Living for today is not a cliché—it’s the only way to live when your life is getting shorter. Dwelling on the past or worrying about the future saps your mental energy. It wastes precious time you could be using to Bake a cake. Sing in a choir. Ride a skateboard.

The end of the year is not the time to start something new. This is what I’ve realized. I’ve also learned the life lesson that trying to force things to happen quickly is a mistake. Rushing, cutting corners, or taking shortcuts will result in a shoddy outcome.

Instead making incremental changes is the way to go. Slowing down and pacing yourself. Having patience. Remembering that Rome wasn’t built in a day.

The Third Chapter technically lasts 25 years. That’s too long to fill up your thoughts with negative perceptions about what you can and cannot do with your time left.

We don’t need another Sun City! We need more Authors of our Third Chapters to defy the expectation that we will age and fade into the sunset willingly with no hope for an active, vibrant life.

In coming blog entries I want to talk about what it’s like to be a Generation X girl living in the Third Chapter. Plus in the coming week I should be able to post new Upper and Lower Body routines.

Sharing the Wealth

In Women’s Health magazine Tanya Fields was interviewed. She is the founder of the Black Feminist Project and Black Joy Farm in the Bronx, NY.

Families living in the South Bronx neighborhood can get fresh fruits and vegetables delivered in CSA like boxes on a sliding-scale fee.

Interviewed in Women’s Health Fields was quoted:

“It’s a little ridiculous for people to see activism as a job as opposed to a responsibility to create a better world.”

Reading the work of Protest Poet Mahogany L. Browne has ignited the fire in me to speak out at every opportunity.

I tell you readers today: Dare. Risk acting to change your corner of the world for the better

In New York City when you order groceries online with FreshDirect you can add a donation to the NY Common Pantry [also in the Bronx].

NY Common Pantry sends you a charitable contribution tax-deduction letter via email in January. The money you donate can add up to $500 or more quickly.

The more deprived you feel that’s when I recommend donating to charity. And tipping service staff a little extra.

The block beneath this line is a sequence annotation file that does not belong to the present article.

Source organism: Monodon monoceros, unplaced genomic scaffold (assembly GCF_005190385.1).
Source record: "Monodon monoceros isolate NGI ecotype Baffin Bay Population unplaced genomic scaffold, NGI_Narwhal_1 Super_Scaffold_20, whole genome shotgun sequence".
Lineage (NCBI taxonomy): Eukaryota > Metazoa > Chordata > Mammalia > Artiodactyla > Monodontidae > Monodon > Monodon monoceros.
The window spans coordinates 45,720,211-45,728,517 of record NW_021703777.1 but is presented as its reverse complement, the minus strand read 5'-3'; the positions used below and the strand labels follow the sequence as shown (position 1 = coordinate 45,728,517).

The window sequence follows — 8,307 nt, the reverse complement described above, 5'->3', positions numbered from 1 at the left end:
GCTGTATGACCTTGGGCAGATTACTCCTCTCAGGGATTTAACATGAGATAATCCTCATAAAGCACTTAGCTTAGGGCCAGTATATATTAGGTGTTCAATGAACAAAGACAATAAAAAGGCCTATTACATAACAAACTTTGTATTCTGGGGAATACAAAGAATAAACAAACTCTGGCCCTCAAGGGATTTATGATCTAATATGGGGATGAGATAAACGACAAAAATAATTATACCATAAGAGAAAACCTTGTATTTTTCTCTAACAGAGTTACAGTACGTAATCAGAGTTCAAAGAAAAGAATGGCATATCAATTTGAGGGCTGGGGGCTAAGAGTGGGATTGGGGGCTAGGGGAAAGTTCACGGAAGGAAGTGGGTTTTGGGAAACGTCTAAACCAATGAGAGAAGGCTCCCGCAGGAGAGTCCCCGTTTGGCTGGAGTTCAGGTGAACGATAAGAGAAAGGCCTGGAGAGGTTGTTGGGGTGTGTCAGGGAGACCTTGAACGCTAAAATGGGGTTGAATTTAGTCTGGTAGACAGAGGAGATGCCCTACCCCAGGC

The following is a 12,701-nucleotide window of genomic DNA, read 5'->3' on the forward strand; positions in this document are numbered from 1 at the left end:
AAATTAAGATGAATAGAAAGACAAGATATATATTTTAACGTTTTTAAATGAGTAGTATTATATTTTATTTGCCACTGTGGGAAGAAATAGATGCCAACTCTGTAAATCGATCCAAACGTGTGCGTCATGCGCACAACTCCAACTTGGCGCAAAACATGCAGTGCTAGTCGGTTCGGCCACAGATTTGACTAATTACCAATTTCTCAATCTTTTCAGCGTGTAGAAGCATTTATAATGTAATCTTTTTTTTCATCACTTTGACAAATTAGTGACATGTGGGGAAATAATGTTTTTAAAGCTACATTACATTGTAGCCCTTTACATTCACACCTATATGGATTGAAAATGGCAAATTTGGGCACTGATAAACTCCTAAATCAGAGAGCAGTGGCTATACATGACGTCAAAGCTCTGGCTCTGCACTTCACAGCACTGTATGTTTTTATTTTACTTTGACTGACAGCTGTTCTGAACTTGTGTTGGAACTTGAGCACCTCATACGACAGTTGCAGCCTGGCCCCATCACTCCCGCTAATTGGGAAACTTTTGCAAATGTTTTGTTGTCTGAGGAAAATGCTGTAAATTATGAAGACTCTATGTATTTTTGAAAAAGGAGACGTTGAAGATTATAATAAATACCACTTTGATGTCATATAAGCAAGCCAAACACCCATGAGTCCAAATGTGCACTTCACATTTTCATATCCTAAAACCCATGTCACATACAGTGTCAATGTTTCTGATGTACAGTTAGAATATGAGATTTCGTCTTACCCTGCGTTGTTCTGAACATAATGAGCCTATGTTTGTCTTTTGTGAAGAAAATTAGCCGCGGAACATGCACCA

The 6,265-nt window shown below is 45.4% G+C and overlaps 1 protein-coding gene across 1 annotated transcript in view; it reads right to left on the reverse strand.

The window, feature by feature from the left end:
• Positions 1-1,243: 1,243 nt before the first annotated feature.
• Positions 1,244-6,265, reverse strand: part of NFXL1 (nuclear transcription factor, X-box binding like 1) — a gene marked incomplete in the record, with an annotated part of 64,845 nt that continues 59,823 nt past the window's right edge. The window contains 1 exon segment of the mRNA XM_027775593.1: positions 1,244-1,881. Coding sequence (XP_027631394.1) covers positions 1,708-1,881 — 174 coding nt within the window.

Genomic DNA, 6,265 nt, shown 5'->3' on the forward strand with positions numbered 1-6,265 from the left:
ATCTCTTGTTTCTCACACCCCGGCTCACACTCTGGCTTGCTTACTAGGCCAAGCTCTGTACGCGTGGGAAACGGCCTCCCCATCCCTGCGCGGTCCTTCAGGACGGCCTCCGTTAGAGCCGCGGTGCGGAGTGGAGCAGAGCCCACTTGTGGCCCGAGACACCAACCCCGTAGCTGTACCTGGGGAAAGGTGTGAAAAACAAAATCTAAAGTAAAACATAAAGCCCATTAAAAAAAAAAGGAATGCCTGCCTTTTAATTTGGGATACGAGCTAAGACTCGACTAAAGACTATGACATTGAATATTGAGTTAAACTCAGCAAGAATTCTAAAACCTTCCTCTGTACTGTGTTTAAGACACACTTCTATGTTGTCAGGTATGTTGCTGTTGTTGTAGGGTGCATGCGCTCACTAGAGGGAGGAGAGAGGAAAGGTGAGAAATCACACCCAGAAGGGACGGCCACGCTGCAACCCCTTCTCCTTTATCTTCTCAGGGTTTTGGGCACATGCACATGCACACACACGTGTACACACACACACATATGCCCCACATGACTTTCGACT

The holiday time is here. Try going on FreshDirect website to order food for yourself and donate food via NY Common Pantry.

Go on the Black Feminist Project website to donate money buy their tee shirt or read more about this nonprofit.

We’re all counting coins because of the increased cost of food due to inflation. Yet this is precisely when I feel like those of us with a well-stocked pantry and refrigerator should do more to help Americans who are food insecure.

Be grateful. That’s what I would tell everyone reading this blog. Be grateful.

Share the wealth.

It’s the quickest easiest way to feel like a millionaire even when you’re not.

And feeling like a million bucks can help you achieve your goals. Thus inspiring others to dare to dream.

This is what I would tell any ambitious folk reading this blog:

Stay hungry as the saying goes. And feed the hungry.

Atomic Habits

Reading over the latest blog entries here I see that I wrote that I would talk about Atomic Habits like James Clear wrote about in his book with the title Atomic Habits.

I’m of the mind that adopting atomic habits will save my sanity and my physical health too.

Some atomics habits I’ve adopted:

Throwing out the recycling in the green and blue bins in the compactor closet every evening.

Instead of letting items pile up in the white plastic tub on my kitchen floor. Throwing out the garbage every evening too.

Buying only two cartons of eggs at a time and doing so once a week.

Alas I’ve had a third carton go to waste because the Use By: date had expired.

Simple–buy once a week only what I need for one week at a time.

Tidy up my apartment every day.

Instead of allowing piles of papers to overflow my desk dining table and coffee table.

My September horoscope indicated I would be successful with decluttering projects this month. 🙂

I recommend you read the book Atomic Habits. A clear easy-to-follow breakdown of action steps to take to engage in positive habits and break negative patterns of behavior.